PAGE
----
By Susan Kelleher
The Seattle Times
WWR Article Summary (tl;dr) Susan Kelleher takes a look at the ripple effect of the MeToo movement in lifting the burden of secrecy. Kelleher says, “Each telling seems to create space for another woman to be heard. Experts say it’s an important step in coming to terms with lingering pain from experiences that happened decades ago.”
The Seattle Times
Karen Taylor’s introduction to sexual predators began in a workplace: her elementary school in Seattle, where the janitor on duty coaxed her and a kindergarten classmate into a janitorial closet, exposed himself and then gave them candy.
Another janitor at a different school raped her twice, she says, and other men preyed on her at the places where she lived.
She stayed quiet, not understanding that she could tell, until she was 15 and told on a male relative who had looked down her shirt. The response: He was probably just playing with her.
By then, Taylor says, any expectation of personal safety was long gone. “It plants a seed that you’re nothing,” she says.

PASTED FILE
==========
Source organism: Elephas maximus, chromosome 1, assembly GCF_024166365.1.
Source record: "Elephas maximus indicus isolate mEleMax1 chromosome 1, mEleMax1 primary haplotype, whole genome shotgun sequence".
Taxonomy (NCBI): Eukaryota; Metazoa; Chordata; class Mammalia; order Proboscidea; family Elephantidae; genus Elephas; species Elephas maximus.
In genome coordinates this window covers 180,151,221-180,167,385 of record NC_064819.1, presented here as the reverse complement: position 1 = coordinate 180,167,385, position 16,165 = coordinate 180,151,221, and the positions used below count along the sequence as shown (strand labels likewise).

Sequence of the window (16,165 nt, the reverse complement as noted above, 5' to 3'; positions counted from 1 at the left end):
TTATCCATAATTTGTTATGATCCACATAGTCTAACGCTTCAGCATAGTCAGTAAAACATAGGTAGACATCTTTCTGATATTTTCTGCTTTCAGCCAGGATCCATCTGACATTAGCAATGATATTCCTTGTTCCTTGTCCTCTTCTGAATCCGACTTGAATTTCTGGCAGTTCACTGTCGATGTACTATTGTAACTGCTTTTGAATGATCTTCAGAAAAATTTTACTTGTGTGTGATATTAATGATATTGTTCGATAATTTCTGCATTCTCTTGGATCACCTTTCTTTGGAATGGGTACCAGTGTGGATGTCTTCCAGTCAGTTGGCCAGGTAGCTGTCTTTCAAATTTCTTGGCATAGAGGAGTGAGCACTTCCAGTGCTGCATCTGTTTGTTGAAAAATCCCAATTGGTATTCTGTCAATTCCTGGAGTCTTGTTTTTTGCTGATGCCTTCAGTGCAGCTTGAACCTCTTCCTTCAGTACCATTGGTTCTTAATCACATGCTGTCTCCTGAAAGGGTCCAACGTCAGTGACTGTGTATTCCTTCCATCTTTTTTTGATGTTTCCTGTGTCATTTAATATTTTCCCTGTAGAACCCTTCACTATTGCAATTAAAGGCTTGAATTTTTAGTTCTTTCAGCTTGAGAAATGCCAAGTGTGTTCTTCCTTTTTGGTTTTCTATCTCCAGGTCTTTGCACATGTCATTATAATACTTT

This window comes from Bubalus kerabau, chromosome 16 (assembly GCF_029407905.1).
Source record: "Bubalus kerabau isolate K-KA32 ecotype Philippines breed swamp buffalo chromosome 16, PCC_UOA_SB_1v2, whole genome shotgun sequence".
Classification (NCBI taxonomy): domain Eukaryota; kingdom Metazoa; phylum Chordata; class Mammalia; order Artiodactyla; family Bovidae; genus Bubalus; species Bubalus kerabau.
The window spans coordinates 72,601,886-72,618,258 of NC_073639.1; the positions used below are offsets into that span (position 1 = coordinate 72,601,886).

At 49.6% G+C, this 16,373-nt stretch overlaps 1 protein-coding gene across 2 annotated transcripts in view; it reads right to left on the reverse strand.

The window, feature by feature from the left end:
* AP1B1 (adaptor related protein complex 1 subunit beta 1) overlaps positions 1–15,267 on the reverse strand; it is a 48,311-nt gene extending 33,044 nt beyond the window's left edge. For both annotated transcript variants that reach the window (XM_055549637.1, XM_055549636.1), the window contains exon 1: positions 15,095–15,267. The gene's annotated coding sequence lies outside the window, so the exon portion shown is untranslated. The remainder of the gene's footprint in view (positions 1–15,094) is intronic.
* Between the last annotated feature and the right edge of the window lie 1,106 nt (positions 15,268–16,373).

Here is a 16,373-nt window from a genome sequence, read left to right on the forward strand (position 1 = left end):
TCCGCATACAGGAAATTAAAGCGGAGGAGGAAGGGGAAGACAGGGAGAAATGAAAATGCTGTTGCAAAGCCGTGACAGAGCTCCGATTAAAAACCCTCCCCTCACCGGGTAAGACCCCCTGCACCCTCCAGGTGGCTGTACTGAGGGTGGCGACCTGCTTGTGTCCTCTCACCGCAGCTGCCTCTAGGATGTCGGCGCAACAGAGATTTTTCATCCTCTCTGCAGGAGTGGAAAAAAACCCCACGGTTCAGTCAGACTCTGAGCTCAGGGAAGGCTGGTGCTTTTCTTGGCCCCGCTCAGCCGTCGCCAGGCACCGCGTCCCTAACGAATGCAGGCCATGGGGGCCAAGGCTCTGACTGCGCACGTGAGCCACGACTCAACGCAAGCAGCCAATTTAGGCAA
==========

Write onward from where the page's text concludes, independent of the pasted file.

Taylor’s anger built into rage and, at 16, she served the first of six prison sentences, several stemming from a crack addiction. The last one ended 13 years ago. Now, at 53 years old, she reflects on her life through a different lens, one focused on others who have no voice.
“I had a horrific life,” she says. “I want to give hope back to people like me who feel hopeless. I didn’t get what I should have gotten, but that doesn’t mean I don’t want somebody else to.”
Taylor says she found solace and a sense of safety by knowing Jesus, but her journey toward healing is rooted in telling and building friendships with women who know her story and remind her that she matters.